We’re living in the age of the statement.
Yet with the well-meaning empathy, butt-covering intentions or something in between, too often the words and videos crafted by NFL teams or the league office to address one issue after another have all the soul of a boilerplate. Plus, as the intermingling of sports and society increases and pressure to say something mounts, there’s surely an over-saturation factor in play.
Then came the statement from the Baltimore Ravens.
It wasn’t as dramatic as the gestures this week from NBA, WNBA, MLB and MLS players, and tennis star Naomi Osaka, boycotting games and matches to protest the shooting of Jacob Blake and pattern of police violence against African-Americans. It wasn’t Colin Kaepernick, taking a knee.
But the Ravens’ call to action released on Thursday night was so bold with the declarations I know I’ve never seen expressed before on letterhead from an NFL team.
Never mind the typical, vague stuff in statements about sparking conversations and promoting unity.
The Ravens, bless ‘em, urged for the arrests of police responsible for the killing of Breonna Taylor and shooting of Blake. They want Mitch McConnell to bring the George Floyd Policing Act to a vote on the Senate floor. They want to see an end to qualified immunity while holding police more accountable in court, in addition to banning chokeholds and no-knock warrants. They want sentencing reform.
And they want us to vote, too.
So there. Why do NFL players and other pro athletes kneel, boycott, protest, tweet, march and flood their platforms in the name of social progress?
For tangible, ever-evolving action items, as the Ravens amplified, that need to happen.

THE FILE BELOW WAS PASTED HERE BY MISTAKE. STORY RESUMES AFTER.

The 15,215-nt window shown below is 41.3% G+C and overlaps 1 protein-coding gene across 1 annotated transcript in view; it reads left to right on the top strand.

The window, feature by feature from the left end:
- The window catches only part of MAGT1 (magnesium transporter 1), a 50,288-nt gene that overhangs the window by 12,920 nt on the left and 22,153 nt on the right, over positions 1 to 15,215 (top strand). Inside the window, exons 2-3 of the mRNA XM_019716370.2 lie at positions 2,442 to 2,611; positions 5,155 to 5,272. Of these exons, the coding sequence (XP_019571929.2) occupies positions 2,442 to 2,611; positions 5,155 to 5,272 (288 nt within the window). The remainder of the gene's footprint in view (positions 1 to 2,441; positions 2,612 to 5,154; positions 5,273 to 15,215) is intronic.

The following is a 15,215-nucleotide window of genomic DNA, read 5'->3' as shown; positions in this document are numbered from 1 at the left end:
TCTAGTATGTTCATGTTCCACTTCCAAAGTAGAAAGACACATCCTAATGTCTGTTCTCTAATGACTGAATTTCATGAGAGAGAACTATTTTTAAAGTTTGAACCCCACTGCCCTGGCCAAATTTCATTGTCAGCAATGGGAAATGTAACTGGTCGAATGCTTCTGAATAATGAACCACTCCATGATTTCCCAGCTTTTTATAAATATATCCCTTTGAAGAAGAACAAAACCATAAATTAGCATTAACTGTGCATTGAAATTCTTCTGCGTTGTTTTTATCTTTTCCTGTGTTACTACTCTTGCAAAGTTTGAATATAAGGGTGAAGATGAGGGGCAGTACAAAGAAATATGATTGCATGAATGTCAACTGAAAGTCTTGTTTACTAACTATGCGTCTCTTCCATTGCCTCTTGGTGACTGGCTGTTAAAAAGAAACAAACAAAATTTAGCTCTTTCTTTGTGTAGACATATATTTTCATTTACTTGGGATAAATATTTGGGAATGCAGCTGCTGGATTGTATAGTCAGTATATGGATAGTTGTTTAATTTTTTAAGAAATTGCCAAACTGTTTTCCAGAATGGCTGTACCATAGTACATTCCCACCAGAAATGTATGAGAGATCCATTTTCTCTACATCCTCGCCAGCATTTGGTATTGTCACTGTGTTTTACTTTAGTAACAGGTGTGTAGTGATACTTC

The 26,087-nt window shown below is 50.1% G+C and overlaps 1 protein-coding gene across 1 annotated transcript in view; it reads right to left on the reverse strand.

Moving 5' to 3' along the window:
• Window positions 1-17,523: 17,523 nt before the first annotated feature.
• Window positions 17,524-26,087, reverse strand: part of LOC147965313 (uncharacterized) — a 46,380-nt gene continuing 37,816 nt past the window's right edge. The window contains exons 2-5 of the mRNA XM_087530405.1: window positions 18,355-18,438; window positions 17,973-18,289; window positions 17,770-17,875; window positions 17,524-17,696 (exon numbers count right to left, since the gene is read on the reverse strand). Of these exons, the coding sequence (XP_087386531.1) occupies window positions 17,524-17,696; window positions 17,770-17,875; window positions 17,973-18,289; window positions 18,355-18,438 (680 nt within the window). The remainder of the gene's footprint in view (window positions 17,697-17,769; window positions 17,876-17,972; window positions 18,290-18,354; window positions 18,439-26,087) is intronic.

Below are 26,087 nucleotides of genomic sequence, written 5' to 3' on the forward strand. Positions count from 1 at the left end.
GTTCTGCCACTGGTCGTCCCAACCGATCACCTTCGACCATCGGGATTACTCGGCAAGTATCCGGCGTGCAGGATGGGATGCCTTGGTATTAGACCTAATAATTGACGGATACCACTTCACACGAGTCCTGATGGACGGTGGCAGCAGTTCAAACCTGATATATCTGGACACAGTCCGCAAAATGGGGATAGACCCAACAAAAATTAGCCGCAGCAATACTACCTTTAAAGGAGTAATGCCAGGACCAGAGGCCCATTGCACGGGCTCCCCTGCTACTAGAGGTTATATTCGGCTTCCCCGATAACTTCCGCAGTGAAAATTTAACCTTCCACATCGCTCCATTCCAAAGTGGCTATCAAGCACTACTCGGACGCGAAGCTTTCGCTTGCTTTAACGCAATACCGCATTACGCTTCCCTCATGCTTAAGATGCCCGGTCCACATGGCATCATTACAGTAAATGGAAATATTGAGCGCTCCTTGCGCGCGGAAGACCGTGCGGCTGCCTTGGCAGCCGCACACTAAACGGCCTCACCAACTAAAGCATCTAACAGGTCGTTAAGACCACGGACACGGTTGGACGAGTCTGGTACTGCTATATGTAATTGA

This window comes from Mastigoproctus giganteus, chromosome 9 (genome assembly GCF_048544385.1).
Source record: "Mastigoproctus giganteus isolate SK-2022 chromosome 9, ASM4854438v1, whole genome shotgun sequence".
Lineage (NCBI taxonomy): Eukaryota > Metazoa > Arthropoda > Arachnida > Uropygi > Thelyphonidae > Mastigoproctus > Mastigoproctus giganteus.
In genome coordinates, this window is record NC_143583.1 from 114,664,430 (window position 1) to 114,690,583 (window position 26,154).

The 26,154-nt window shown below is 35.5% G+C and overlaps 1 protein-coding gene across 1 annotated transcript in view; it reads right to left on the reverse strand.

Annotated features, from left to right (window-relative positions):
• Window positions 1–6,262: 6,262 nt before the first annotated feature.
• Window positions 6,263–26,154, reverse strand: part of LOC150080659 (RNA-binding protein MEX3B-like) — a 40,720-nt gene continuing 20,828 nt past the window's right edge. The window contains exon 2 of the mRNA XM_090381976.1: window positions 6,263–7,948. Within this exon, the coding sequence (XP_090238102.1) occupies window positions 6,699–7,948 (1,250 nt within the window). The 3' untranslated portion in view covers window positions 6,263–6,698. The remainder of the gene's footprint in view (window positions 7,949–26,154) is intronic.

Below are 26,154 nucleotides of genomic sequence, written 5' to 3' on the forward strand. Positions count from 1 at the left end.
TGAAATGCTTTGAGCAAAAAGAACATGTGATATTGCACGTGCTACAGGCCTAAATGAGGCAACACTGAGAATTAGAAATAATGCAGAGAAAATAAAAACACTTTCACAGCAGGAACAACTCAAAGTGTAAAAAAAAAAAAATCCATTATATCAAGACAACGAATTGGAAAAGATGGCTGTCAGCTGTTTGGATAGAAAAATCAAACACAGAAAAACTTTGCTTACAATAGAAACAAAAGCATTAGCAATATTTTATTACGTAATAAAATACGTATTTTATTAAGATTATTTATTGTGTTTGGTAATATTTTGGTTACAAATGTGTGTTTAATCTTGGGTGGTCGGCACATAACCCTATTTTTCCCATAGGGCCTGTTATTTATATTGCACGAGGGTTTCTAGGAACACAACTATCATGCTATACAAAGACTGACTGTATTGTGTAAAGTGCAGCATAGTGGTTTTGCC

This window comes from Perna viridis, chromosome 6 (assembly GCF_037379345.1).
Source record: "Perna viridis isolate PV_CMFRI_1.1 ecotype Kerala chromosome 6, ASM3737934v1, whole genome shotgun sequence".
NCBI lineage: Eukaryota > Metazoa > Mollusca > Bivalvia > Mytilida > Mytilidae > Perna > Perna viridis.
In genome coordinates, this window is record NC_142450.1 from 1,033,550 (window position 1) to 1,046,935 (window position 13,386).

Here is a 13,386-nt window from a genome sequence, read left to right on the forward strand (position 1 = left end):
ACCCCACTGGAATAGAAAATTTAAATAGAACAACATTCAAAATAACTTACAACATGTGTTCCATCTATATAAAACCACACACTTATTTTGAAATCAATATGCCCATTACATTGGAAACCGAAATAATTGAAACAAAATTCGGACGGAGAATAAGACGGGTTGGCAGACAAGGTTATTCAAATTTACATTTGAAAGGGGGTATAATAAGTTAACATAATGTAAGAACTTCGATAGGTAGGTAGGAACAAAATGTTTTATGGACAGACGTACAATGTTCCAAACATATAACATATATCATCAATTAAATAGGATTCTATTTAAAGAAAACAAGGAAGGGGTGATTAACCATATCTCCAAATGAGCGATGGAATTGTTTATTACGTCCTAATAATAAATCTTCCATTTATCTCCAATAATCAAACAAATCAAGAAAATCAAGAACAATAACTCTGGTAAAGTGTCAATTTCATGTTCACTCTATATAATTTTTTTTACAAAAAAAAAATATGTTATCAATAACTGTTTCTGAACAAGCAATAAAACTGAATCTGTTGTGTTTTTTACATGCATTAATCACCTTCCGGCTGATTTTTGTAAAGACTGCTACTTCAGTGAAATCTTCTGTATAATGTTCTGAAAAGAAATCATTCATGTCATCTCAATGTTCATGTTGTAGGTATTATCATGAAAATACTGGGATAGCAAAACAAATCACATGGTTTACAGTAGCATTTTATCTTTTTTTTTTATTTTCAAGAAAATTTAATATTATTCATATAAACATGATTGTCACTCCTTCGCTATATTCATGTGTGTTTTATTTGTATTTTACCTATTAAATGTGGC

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Head coach John Harbaugh of the Baltimore Ravens looks on during the Baltimore Ravens Training Camp at Under Armour Performance Center Baltimore Ravens on August 17, 2020 in Owings Mills, Maryland. (Photo: Patrick Smith, Getty Images)
Of course, not everyone agrees. This is America, where Hall of Fame linebacker Brian Urlacher can reveal himself on social media as an insensitive buffoon by dismissing the merits of the NBA player protests. And it’s where Matt Forte can aptly weigh in with his opinion on Twitter that Urlacher, his former Bears teammate, arrogantly posted with a “void of empathy, compassion, wisdom and coherence.”
In the Ravens' case, there’s no way the meaning of their statement can be twisted in translation or sideswiped by emotion – unless someone refuses to grasp the words in black and white.
“I think the statement was really great, because it was very specific, and it outlined the things that we’re going to do in terms of initiatives that we want to support,” Ravens coach John Harbaugh told reporters during a Zoom conference on Friday.
Is this a football team or a political organization?
It’s a football team, made up of American citizens who care enough to use their tremendous platform. If they don’t see the action they’ve demanded, apparently it won’t be for lack of trying.